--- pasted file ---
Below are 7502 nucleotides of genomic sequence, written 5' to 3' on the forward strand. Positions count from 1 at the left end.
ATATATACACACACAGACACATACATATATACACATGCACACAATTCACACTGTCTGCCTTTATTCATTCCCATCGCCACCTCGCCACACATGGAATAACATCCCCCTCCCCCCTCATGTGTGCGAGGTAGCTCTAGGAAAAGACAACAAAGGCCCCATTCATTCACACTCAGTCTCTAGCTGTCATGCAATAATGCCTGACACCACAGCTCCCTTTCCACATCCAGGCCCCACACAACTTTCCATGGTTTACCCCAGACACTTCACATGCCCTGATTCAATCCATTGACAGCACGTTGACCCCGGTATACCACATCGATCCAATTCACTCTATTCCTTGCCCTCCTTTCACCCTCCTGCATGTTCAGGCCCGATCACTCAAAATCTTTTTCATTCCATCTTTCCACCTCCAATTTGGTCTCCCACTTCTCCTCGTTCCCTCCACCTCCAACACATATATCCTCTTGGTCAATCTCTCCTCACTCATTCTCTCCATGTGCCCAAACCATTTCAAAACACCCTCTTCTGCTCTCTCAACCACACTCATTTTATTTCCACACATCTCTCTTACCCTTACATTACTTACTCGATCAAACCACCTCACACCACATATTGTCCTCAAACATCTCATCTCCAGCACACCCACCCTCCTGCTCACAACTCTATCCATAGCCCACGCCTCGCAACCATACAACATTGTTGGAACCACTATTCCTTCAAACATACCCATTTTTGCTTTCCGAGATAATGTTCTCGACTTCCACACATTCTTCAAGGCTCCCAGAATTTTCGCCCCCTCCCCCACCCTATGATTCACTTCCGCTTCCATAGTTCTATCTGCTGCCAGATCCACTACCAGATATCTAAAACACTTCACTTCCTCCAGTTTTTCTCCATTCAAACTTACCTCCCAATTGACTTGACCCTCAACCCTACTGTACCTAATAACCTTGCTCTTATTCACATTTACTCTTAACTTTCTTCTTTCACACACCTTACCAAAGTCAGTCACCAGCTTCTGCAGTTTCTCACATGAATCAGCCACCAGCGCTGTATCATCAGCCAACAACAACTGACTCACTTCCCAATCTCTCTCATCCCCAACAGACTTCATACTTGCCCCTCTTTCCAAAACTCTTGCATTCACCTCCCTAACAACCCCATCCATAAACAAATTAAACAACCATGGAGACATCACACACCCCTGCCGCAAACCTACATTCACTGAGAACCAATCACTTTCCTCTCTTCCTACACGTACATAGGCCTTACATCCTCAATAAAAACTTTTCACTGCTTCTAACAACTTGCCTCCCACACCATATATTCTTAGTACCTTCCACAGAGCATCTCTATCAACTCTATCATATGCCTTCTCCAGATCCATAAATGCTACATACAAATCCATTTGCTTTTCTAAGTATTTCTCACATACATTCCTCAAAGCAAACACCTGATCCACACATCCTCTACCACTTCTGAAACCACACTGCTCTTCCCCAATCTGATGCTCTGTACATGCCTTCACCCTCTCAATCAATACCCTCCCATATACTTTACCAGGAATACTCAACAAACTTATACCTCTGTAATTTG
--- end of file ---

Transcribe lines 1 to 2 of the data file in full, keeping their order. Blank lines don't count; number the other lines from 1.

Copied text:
Below are 7502 nucleotides of genomic sequence, written 5' to 3' on the forward strand. Positions count from 1 at the left end.
ATATATACACACACAGACACATACATATATACACATGCACACAATTCACACTGTCTGCCTTTATTCATTCCCATCGCCACCTCGCCACACATGGAATAACATCCCCCTCCCCCCTCATGTGTGCGAGGTAGCTCTAGGAAAAGACAACAAAGGCCCCATTCATTCACACTCAGTCTCTAGCTGTCATGCAATAATGCCTGACACCACAGCTCCCTTTCCACATCCAGGCCCCACACAACTTTCCATGGTTTACCCCAGACACTTCACATGCCCTGATTCAATCCATTGACAGCACGTTGACCCCGGTATACCACATCGATCCAATTCACTCTATTCCTTGCCCTCCTTTCACCCTCCTGCATGTTCAGGCCCGATCACTCAAAATCTTTTTCATTCCATCTTTCCACCTCCAATTTGGTCTCCCACTTCTCCTCGTTCCCTCCACCTCCAACACATATATCCTCTTGGTCAATCTCTCCTCACTCATTCTCTCCATGTGCCCAAACCATTTCAAAACACCCTCTTCTGCTCTCTCAACCACACTCATTTTATTTCCACACATCTCTCTTACCCTTACATTACTTACTCGATCAAACCACCTCACACCACATATTGTCCTCAAACATCTCATCTCCAGCACACCCACCCTCCTGCTCACAACTCTATCCATAGCCCACGCCTCGCAACCATACAACATTGTTGGAACCACTATTCCTTCAAACATACCCATTTTTGCTTTCCGAGATAATGTTCTCGACTTCCACACATTCTTCAAGGCTCCCAGAATTTTCGCCCCCTCCCCCACCCTATGATTCACTTCCGCTTCCATAGTTCTATCTGCTGCCAGATCCACTACCAGATATCTAAAACACTTCACTTCCTCCAGTTTTTCTCCATTCAAACTTACCTCCCAATTGACTTGACCCTCAACCCTACTGTACCTAATAACCTTGCTCTTATTCACATTTACTCTTAACTTTCTTCTTTCACACACCTTACCAAAGTCAGTCACCAGCTTCTGCAGTTTCTCACATGAATCAGCCACCAGCGCTGTATCATCAGCCAACAACAACTGACTCACTTCCCAATCTCTCTCATCCCCAACAGACTTCATACTTGCCCCTCTTTCCAAAACTCTTGCATTCACCTCCCTAACAACCCCATCCATAAACAAATTAAACAACCATGGAGACATCACACACCCCTGCCGCAAACCTACATTCACTGAGAACCAATCACTTTCCTCTCTTCCTACACGTACATAGGCCTTACATCCTCAATAAAAACTTTTCACTGCTTCTAACAACTTGCCTCCCACACCATATATTCTTAGTACCTTCCACAGAGCATCTCTATCAACTCTATCATATGCCTTCTCCAGATCCATAAATGCTACATACAAATCCATTTGCTTTTCTAAGTATTTCTCACATACATTCCTCAAAGCAAACACCTGATCCACACATCCTCTACCACTTCTGAAACCACACTGCTCTTCCCCAATCTGATGCTCTGTACATGCCTTCACCCTCTCAATCAATACCCTCCCATATACTTTACCAGGAATACTCAACAAACTTATACCTCTGTAATTTG